The Mueller hearings dominated the headlines on Capitol Hill this week. But action was still happening on the House floor with a Virginia congressman’s reform of chapter 11 bankruptcy.
In the game of Monopoly, a player who cannot pay what they owe is bankrupt. Game over. You lose. But in real life, those people are still in the game. And many small businesses feel the system is rigged against them, with rules designed for major corporations with deep pockets.
That’s why Republican Congressman Ben Cline of western Virginia worked with Democrats on small-business bankruptcy reorganization. Here’s Cline on the House floor this week.
“Small business owners are the backbone of communities across our country. It’s their risk taking that drives the creation of new jobs in America," Cline said. "When they need the bankruptcy code’s help to reorganize their debts and keep their businesses going, the bankruptcy code should be there as a tool to help them.”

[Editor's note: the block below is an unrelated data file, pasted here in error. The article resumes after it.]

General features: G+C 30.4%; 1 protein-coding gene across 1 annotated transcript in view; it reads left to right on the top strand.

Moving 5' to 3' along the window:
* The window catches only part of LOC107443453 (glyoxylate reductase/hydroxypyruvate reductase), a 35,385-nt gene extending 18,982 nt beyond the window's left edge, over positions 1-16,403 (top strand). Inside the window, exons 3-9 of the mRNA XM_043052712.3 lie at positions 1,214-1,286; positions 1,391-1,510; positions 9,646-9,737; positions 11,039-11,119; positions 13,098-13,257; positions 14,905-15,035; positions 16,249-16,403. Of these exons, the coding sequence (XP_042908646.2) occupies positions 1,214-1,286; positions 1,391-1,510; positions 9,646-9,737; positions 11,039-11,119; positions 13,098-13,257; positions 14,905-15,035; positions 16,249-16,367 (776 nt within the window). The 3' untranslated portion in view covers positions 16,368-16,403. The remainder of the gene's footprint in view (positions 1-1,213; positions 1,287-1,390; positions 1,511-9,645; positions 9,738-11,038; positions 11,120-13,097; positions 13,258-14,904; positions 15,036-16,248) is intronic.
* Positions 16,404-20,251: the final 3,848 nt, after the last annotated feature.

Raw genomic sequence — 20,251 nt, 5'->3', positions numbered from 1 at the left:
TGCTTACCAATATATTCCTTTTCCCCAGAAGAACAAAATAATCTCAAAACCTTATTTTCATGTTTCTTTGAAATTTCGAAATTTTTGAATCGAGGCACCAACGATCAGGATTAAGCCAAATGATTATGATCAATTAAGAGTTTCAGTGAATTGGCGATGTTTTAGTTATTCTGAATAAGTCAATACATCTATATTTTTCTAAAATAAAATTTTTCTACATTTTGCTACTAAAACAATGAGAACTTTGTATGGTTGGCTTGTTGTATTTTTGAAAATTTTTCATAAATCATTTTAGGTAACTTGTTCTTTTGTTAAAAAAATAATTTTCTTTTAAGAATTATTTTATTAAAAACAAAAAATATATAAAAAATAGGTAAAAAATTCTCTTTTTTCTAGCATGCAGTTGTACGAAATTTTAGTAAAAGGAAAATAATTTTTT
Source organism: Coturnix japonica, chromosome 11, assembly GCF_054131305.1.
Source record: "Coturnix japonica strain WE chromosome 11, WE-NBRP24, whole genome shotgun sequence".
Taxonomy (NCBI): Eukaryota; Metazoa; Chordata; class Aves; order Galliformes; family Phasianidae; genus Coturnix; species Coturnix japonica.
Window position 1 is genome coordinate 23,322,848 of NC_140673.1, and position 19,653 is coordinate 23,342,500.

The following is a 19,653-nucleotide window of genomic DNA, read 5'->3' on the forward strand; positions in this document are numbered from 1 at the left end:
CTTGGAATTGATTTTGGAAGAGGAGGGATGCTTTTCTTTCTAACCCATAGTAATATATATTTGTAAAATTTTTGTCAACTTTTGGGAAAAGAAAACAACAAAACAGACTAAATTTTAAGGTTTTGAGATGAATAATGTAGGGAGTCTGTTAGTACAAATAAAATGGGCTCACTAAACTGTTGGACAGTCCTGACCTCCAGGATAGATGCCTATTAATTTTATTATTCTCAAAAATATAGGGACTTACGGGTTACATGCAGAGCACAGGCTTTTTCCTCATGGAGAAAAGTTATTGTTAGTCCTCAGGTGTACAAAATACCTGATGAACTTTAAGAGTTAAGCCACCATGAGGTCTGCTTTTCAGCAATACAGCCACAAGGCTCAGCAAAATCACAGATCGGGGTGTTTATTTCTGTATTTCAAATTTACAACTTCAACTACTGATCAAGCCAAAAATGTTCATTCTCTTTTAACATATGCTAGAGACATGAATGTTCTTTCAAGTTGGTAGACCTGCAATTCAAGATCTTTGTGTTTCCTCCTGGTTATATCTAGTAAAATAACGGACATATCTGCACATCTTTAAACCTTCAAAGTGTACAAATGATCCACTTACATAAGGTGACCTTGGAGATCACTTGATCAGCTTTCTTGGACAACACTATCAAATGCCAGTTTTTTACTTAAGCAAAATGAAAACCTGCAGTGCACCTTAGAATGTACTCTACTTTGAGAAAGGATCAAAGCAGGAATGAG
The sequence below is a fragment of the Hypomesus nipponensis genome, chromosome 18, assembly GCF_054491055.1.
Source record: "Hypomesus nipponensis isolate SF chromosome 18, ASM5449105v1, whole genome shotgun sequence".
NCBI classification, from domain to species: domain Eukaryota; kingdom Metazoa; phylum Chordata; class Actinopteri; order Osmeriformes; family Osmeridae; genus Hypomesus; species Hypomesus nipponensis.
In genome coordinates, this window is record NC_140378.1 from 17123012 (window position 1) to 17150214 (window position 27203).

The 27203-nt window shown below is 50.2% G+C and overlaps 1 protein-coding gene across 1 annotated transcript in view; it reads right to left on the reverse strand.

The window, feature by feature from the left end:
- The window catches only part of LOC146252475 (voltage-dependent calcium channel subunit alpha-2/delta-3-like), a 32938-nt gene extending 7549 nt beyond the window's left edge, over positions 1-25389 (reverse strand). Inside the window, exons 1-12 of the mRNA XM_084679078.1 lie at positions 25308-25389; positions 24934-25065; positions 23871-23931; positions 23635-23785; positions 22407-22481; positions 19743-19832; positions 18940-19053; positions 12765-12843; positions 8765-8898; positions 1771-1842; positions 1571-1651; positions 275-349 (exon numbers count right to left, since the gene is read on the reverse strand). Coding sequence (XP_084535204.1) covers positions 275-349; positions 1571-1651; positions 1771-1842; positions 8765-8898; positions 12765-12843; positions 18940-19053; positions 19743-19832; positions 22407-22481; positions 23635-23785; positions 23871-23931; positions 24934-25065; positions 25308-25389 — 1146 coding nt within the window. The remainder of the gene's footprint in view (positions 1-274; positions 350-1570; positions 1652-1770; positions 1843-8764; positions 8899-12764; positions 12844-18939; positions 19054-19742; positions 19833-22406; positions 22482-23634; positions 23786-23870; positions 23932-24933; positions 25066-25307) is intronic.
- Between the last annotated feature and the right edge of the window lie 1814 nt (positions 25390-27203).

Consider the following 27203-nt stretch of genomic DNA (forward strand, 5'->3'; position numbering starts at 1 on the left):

Any business with a debt of $2.7 million or less would be eligible for new streamlined rules, ones designed to simplify the process of submitting all that paperwork.
“A lot of the documents you’re providing — the plan of reorganization and disclosure statement — is very time consuming," says John Bollinger, a bankruptcy attorney who practices in Tidewater. "And there’s a lot of negotiating and creditors have a lot of power.”
And so, taking some of that power away is an aim of the bill, which creates new limitations on how creditors can object to plans. The bill passed the House this week, and now heads over to the Senate with bipartisan support.